Blended Learning and Technology

Rajan and Sundar [19] observes that collaborative e-learning is an interactive process where users share the same information synchronously or asynchronously, though they are at different locations. E-mailing or file sharing is the least collaboration that could be done over the internet, intranet or extranet, and which may include a discussion by any other asynchronous mode. Synchronous collaborations using relevant groupware for webinars are real-time events, though they may be planned through e-mail. Conducting meetings, brainstorming sessions, holding technical symposia, webinars, and interactive e-learning programmes are some examples of synchronous collaborations. Collaborations are especially useful for individual tutoring and coaching. Often in the process of constant e-interactions learning takes place which may be an unintentional gain. Ezendu Ariwa and Rui Li [20] have reported that computer capabilities promise to improve both the quality and the extent of the learning experience, the project in this report also attempted to develop a learning community based upon computer technology. the main question in this report was whether it would be possible to obtain better learning quality and increased students’ activity, and to what extent this would depend on different approaches to using technology in the learning process. the UK Govt in 2005 has promoted the strategy of pedagogical innovation, to increase the deployment of learning technologies and enable e-learning in a way that directly addresses business opportunities and imperatives. It provides for equivalent and enhanced learning and support experiences for all Leicester students’. It offers a framework that not only develops and extends the range of services and approaches already in place but also looks to deepen understanding and deployment of learning technologies in the University. Strategic aims and targets are outlined. the key players, components and issues to ensure successful and achievable implementation are laid out. An agreed start up budget is specified.

Objective of the Study

To understand the Types of E-Learning strategy in Higher Educational Institutions

To understand the E-Learning Presentation in Higher Educational Institutions

To analysis the Effectiveness of E-Learning in Higher Educational Institutions

Research Methods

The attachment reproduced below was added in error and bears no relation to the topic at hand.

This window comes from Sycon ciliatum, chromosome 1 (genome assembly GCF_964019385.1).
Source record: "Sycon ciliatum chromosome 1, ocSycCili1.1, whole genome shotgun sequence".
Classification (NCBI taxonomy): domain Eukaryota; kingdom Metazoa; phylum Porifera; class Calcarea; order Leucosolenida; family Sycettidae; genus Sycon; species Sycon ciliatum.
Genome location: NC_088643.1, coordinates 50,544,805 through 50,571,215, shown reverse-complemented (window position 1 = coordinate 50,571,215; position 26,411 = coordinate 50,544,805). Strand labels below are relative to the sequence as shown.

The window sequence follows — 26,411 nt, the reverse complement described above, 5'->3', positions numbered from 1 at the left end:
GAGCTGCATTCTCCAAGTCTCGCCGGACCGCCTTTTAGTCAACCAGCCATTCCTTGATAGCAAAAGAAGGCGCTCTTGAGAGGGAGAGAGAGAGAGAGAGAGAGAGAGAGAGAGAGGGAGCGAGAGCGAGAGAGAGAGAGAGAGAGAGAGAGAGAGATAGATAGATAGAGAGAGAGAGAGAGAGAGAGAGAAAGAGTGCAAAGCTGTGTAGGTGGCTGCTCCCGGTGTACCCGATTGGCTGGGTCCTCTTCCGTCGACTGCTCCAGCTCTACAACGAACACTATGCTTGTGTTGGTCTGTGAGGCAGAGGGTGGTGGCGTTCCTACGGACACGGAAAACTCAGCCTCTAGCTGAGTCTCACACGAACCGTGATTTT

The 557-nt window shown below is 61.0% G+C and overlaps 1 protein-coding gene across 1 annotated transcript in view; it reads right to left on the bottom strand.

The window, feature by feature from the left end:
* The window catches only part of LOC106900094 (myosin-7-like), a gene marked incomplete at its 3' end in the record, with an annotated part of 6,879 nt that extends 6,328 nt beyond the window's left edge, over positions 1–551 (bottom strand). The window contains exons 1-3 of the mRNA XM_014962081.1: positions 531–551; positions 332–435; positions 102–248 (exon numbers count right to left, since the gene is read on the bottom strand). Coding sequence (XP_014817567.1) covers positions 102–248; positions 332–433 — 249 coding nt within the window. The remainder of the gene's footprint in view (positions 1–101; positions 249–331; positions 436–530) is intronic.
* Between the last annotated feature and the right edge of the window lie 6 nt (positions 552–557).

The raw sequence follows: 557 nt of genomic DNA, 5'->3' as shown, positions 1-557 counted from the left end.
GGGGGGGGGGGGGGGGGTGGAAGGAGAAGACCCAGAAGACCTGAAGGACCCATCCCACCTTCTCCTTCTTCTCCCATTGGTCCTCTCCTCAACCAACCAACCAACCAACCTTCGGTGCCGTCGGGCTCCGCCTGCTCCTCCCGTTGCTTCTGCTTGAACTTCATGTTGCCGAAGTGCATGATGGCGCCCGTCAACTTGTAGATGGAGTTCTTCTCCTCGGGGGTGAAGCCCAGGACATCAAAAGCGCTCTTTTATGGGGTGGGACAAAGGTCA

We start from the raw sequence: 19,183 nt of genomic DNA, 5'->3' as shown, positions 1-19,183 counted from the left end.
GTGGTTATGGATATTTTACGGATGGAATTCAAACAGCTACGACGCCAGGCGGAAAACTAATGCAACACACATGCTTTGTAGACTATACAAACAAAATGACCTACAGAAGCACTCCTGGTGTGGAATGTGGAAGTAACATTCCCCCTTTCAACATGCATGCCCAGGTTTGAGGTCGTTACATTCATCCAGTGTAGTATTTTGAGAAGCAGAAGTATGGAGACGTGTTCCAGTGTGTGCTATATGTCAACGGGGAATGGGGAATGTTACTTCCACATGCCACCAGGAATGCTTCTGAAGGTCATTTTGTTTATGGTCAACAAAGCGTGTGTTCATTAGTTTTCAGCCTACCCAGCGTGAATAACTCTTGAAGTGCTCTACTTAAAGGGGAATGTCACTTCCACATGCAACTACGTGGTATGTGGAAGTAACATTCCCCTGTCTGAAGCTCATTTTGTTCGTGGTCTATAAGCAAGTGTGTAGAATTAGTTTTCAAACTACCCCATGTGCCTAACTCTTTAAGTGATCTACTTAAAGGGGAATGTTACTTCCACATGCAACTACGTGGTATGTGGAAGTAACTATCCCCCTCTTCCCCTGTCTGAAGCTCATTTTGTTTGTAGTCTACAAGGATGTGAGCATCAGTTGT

Research questions were considered as the first and the most important condition for differentiating among the different research strategies. Since, this research used a questionnaire to assess the e-learning strategy in rural higher educational institutions survey strategy was chosen. In addition, this research attempted to assess the e-learning strategy in rural higher educational institutions among the two different disciplines namely Engineering, Arts and Science. the research adopted ‘Stratified random sampling’ It is a probabilistic sampling option. the first step in stratified random sampling is to split the population into strata, i.e. section or segments. the strata are chosen to divide a population into important categories relevant to the research interest. the second step is to take a simple random sample within each stratum. This way a randomized probabilistic sample is selected within each stratum. Each strata should be mutually exclusive (i.e. every element in the population can be assigned to only one stratum), and no population element can be excluded in the construction of strata. Stratified random sampling is used instead of simple random sampling when the categories of the strata are through to be too distinct and too important to the research interest. (Investigators oversample in the smaller strata in order to increase their sample size, which is necessary to conduct proper statistical analyses).Factor analysis and standard deviation with percentage anlaysis is used in statistic data analysis. the population for the study consists of e-learning strategy in rural higher educational institutions from the discipline of Engineering and Arts & Science. the present research felt the population too exhaustive since there are many colleges in India. Nagapattinam is the rural district in Tamilnadu. Hence, as a representation of the e-learning strategy in rural higher educational institutions in Nagapattinam District at Tamilnadu the study identified its sampling frame as those colleges in Nagapattinam district. the research adopted stratified random sampling in selection of institution from the two disciplines. the respondents for the research were the Students’ of the different discipline and courses, which were selected at stratified random. the institutions have several courses but, only the computer based and management courses are preferred to get the sample. Every class has sixty numbers of students’ in engineering colleges and Art’s & Science Colleges. 40 samples were collected from each class of the course. 120 samples per college were collected. Finally four colleges were chosen for sampling. the sample was collected from two engineering colleges and two arts & science colleges. 120 (students’) x 4 (colleges) = 480 (samples).The samples were collected from final year students’ of both arts & science and engineering colleges. Data collected from discipline and courses are given below (Table 1). the samples were collected from same courses from two engineering and arts & science colleges. In that 720 students’ 480 samples were collected from four colleges. Such as MBA, MCA, BE-(computer science) from engineering and BCA, B.Sc (computer science), MCA from arts & science. Hence the sample size for conducting questionnaire was fixed as 480 (Figure 1).